Kenya hires Israeli biometric firm for national ID project to stem terror

Unnamed Israeli company, chosen to aid in the fight against terror, will gather biometric data and issue e-cards in Kenya’s endeavor to increase security in East African nation.


An unnamed Israeli firm has signed a deal to help Kenya develop a biodata system for issuing ID cards to all its citizens, which the government hopes will aid it in the fight against terror, The East African reported Saturday.


Mourners remembering their loved ones killed in the Westgate terror attack at the Amani Garden memorial site in the Karura Forest in Nairobi, Kenya, Sept. 21, 2014. – Photo: AP

The information is also meant to help the rein in tax evasion, loan defaults and corruption, according to the news site.

“The Israeli company was chosen because of the track record Israel has on security services,” said Mwende Gatabaki, director-general of the Kenya Citizens and Foreign National Management Service, on Wednesday.” The reason for the National Digital Registry Service is the increase in insecurity, especially after the Westgate attack.” The Israeli company will be the primary partner in the joint public-private venture.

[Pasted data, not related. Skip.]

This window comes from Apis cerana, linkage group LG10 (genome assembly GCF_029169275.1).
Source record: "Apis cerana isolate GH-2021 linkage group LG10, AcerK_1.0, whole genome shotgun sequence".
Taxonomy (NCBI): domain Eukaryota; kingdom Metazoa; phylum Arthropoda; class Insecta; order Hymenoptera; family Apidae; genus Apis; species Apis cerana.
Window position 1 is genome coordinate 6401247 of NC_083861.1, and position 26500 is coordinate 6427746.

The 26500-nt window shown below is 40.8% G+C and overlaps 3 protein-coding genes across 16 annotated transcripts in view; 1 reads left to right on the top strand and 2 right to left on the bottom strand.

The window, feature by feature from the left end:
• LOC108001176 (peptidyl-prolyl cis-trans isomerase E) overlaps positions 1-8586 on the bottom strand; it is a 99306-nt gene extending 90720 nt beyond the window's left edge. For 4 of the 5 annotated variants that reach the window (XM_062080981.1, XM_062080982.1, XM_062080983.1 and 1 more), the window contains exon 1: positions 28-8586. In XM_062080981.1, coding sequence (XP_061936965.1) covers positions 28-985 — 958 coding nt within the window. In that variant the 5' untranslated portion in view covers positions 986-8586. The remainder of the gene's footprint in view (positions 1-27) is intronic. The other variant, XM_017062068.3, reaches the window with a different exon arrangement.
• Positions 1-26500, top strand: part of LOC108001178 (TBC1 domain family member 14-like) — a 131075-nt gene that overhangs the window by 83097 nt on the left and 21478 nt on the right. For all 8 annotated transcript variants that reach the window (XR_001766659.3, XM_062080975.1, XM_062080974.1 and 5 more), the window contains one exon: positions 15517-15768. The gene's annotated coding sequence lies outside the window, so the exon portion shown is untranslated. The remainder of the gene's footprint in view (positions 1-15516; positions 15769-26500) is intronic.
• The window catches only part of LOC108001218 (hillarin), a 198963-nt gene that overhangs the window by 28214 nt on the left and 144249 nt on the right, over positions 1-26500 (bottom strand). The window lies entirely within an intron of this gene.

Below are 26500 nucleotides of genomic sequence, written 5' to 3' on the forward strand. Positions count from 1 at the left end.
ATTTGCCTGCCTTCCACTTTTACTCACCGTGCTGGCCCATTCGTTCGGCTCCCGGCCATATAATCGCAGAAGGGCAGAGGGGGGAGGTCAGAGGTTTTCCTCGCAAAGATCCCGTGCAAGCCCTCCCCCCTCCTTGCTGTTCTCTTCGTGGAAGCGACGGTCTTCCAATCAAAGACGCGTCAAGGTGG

Kenyan officials declined to name the Israeli company, according to The East African, which reported the registry will cost $145 million to set up. All data on individuals and their assets are to be stored on one data bank by February, and the government twill issue electronic national ID cards to all Kenyan nationals, including minors by October 2015, according to the report.

The consortium headed by the Israeli firm will run and supervise the registry for six years and then hand over complete control to the government. The e-card that nationals receive will contain biodata such as the individual’s kin, assets, bank accounts, driver’s license, passport number and personal identification number.

“All citizens of all ages will be required to undergo a national digital registration at the designated centers to be announced so as to capture correct and complete biometric data using their unique digital identifiers referenced from birth to death,” said Ms. Gatabaki.


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